For the NCMBP and NCBA1 populations, weak correlations between branches and total yield per plant became positive with selection (Table 3). For the NCMBP population, positive correlations of the percentage of pistillate nodes with total and marketable yield per plant weakened from cycle 2 to cycle 10 (Table 3). For the NCBA1 population, fruit set was positively correlated with total and early yield per plant at cycle 0 and both correlations had weakened by cycle 8 (Table 3). The correlation between total and marketable yield per plant became positive by the latest cycle for both the NCMBS and NCBA1 populations. For the NCWBP, NCEP1, and NCBA1 populations, the positive correlation between total and early yield per plant at the early cycle weakened with selection in each population. The correlation between marketable and early yield per plant was positive initially and weakened with selection in the NCWBP, NCEP1, and NCWBS populations. However, the correlation was weak initially and became positive with selection in the NCH1 and NCMBS populations (Table 3).

Discussion

Based on the results of this study, selection of yield components to improve fruit yield would

not increase yield for the populations studied and for particular yield components measured. Of the yield components studied, the number of branches per plant exhibited the strongest, positive correlation with yield in five of the eight populations. Selection for an increased number of branches per plant would increase the number of total fruit per plant for several populations. The strong, positive correlation between branch number and fruit yield might be related to plant density. Each of the populations tested in this study produced more branches and fruit per plant than when the populations were tested at a higher planting density (Cramer and Wehner, 1998a, 1998b, 1998c). In addition, strong, positive correlations between branches per plant and fruit yield per plant were observed for only two populations when tested at a higher planting density. With more branches and fruit produced at the lower density, the correlation between the two traits became stronger. The strong correlation might also be related to the phenomenon of first-fruit inhibition. In cucumber, the development of the first fertilized pistillate flower inhibits the subsequent development of other fertilized flowers (McCollum, 1934). This inhibition was hypothesized to be related to a limited amount of photosynthates that can support the growth of one fruit at a time (Pharr et al., 1985). However, if photosynthate production were to increase, through increased photosynthetic area (more branches per plant), the number of developing fruit per plant would also increase.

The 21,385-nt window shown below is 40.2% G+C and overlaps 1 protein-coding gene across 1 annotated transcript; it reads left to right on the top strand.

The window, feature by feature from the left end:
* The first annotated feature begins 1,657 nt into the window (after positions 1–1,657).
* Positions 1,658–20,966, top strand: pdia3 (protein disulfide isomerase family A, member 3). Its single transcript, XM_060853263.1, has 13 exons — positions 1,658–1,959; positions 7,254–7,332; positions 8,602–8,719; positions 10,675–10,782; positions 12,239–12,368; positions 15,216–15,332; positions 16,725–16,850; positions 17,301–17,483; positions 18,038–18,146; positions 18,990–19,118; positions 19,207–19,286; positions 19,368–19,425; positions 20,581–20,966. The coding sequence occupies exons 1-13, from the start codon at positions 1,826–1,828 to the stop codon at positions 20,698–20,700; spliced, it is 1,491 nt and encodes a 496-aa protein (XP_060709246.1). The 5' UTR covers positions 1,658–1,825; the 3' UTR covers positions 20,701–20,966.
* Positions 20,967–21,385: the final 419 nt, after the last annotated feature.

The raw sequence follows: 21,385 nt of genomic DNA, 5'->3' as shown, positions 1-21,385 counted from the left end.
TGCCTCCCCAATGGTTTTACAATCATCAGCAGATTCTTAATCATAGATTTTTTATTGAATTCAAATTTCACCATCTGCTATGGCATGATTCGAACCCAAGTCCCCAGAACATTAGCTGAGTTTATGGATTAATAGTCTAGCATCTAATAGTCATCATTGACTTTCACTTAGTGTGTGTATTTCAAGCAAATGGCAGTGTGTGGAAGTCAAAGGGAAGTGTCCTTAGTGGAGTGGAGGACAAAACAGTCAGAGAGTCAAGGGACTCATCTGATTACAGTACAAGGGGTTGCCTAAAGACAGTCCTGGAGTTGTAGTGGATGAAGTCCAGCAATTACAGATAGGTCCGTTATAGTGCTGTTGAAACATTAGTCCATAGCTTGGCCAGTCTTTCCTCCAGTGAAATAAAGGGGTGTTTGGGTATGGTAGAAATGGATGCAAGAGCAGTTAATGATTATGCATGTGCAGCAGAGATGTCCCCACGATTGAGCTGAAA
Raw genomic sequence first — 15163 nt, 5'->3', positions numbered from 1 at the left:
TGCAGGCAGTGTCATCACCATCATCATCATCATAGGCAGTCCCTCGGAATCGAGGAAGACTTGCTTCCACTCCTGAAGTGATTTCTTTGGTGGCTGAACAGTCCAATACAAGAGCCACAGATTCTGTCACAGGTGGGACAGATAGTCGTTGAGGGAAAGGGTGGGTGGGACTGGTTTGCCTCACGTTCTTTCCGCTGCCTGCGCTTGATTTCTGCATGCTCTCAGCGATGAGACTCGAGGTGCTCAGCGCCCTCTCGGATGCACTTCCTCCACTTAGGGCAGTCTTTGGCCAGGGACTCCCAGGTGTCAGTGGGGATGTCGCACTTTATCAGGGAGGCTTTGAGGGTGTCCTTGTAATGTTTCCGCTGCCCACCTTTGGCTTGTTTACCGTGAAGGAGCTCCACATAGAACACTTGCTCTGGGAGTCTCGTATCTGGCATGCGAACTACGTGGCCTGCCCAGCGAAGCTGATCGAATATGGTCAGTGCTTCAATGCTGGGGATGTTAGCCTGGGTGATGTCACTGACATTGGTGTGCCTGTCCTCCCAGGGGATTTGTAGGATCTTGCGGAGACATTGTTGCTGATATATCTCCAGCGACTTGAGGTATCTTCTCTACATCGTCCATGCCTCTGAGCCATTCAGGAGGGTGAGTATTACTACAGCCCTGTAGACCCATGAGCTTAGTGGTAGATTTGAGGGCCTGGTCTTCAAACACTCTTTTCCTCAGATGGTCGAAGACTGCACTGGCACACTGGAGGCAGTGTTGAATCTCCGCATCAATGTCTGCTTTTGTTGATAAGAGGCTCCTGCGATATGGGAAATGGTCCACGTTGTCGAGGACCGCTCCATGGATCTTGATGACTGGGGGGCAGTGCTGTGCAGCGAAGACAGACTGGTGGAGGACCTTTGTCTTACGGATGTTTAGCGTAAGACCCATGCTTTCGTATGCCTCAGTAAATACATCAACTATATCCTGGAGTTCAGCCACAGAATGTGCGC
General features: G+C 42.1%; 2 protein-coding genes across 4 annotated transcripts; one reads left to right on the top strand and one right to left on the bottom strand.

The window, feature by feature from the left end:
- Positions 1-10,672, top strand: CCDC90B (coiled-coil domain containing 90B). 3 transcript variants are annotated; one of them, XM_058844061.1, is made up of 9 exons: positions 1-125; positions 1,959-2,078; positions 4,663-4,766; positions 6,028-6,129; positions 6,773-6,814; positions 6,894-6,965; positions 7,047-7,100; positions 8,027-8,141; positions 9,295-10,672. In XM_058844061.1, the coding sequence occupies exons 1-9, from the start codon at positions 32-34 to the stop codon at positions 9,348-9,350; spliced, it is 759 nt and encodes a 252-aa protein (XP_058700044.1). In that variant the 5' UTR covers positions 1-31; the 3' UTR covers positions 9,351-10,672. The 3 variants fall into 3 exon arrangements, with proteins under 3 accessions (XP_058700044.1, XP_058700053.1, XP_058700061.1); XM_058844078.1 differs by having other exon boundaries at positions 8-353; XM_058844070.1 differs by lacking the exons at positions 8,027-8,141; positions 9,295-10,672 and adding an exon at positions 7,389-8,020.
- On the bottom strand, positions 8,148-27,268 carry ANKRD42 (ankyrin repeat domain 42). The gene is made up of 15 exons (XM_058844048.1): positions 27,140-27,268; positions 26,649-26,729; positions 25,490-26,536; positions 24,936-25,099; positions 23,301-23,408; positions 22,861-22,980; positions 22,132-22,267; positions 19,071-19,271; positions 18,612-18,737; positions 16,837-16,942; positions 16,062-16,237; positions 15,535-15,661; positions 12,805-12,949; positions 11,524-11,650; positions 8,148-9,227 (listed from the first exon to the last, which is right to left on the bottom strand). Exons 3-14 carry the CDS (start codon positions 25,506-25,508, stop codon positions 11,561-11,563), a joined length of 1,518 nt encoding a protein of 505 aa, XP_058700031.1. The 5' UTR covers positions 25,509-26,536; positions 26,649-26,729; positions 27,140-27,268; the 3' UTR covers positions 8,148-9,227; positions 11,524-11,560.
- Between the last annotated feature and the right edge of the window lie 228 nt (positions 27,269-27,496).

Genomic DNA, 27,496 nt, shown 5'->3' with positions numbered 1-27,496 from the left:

The strong, positive correlation between the number of branches and fruit per plant of the NCH1 population might be related to germplasm used in the formation of this population. LJ 90430, a multibranched, multifruiting accession of C. sativus var. hardwickii, was used in the formation of the NCH1 population (Wehner, 1998b). This accession can support the development of multiple fruit at one time. However, the fruit are small and a large photosynthetic area is developed before fruiting begins. C. sativus var. hardwickii plants were able to produce multiple fruit because of high leaf area and multiple branching (Ramirez et al., 1988). Even though the NCH1 population did not produce small fruit and fruit development occurred soon after flowering, the strong positive

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correlation between branch number and fruit production of LJ 90430 had been maintained in the population. Branch and fruit number were also positively correlated when the population was tested at a higher planting density (Cramer and Wehner, 1998a, 1998d).